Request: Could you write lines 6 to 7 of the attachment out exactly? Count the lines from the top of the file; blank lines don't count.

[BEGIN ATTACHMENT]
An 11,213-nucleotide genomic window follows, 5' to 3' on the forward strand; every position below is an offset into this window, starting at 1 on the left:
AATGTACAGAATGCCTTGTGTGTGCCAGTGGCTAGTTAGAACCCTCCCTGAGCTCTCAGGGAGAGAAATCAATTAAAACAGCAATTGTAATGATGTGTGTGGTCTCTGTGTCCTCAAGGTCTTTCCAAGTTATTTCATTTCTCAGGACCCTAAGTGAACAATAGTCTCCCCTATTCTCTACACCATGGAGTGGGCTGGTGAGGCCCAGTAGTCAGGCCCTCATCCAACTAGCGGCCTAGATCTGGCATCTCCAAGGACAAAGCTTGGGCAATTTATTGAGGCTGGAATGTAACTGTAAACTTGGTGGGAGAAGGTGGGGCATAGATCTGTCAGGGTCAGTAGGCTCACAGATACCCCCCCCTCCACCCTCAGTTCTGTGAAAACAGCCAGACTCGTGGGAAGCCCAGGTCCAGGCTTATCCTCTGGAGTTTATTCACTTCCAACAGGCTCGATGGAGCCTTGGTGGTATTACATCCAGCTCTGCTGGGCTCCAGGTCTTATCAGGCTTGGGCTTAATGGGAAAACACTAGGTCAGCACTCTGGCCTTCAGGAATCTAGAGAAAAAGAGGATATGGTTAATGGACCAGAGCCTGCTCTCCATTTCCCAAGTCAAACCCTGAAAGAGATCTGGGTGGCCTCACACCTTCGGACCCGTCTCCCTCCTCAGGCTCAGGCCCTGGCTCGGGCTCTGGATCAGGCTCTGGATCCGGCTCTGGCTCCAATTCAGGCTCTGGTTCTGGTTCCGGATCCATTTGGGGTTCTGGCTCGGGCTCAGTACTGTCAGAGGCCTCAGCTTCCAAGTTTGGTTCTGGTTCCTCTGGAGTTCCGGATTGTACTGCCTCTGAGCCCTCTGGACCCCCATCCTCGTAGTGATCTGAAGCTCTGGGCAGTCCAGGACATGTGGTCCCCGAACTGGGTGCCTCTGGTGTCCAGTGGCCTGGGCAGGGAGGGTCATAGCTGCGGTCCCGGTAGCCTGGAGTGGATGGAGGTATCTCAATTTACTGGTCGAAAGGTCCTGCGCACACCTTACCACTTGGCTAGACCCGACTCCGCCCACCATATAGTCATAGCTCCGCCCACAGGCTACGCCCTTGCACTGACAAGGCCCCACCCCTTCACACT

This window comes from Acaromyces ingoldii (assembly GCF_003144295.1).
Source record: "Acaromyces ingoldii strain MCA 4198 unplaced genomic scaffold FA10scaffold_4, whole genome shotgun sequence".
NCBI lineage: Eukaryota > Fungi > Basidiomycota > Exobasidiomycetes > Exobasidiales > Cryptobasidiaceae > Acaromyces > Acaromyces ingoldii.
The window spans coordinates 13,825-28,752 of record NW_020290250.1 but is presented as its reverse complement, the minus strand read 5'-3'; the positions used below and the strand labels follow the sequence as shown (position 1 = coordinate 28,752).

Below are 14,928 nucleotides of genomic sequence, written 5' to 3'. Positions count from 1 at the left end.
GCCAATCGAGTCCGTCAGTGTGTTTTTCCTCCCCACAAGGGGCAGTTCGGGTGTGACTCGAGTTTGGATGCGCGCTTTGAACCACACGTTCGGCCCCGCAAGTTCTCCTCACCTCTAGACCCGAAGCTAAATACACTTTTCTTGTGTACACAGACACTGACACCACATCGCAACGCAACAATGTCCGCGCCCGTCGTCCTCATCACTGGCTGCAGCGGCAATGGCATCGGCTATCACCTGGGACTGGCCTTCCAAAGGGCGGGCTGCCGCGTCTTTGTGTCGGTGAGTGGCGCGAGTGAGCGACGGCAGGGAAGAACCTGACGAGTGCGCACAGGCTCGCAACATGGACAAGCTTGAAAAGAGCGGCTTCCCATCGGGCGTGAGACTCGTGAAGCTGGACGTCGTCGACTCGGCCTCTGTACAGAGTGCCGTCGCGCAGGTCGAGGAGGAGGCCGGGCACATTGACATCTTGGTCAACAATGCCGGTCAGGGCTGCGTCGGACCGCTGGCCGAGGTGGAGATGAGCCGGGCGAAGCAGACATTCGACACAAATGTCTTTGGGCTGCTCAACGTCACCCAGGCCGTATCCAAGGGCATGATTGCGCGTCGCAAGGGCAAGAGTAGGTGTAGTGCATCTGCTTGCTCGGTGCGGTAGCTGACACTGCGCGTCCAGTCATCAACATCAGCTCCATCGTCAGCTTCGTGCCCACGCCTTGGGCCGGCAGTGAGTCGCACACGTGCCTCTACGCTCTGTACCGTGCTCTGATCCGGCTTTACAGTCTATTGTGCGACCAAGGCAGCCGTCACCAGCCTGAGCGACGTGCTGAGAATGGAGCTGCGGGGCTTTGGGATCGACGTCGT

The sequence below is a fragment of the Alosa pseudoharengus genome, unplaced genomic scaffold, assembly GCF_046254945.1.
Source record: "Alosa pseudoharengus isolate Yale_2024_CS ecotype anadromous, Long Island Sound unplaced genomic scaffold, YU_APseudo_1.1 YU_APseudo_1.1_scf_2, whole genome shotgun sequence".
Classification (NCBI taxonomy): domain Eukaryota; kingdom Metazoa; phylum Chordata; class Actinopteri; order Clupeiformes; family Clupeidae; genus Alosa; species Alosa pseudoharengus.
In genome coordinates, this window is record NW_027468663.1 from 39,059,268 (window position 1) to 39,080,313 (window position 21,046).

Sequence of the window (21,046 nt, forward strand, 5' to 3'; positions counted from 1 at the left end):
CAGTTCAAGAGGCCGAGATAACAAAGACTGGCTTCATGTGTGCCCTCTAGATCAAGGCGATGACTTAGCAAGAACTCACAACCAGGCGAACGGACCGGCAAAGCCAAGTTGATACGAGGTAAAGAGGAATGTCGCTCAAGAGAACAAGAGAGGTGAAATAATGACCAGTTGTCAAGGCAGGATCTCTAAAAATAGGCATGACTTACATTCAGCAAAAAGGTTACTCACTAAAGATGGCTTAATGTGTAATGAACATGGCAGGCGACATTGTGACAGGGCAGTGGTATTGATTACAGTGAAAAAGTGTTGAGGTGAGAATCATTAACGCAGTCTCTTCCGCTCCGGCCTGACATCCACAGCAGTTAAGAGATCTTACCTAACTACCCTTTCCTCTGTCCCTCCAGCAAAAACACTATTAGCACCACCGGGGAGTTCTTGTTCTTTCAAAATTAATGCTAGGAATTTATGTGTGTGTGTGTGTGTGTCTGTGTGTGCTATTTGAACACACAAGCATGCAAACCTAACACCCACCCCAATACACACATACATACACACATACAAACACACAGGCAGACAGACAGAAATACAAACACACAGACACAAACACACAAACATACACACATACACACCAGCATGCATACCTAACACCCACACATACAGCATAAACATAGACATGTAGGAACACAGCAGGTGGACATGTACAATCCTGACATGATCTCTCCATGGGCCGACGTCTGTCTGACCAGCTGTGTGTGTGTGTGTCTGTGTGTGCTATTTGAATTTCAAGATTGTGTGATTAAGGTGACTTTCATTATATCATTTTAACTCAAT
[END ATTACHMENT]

The window spans coordinates 13,825-28,752 of record NW_020290250.1 but is presented as its reverse complement, the minus strand read 5'-3'; the positions used below and the strand labels follow the sequence as shown (position 1 = coordinate 28,752).

Below are 14,928 nucleotides of genomic sequence, written 5' to 3'. Positions count from 1 at the left end.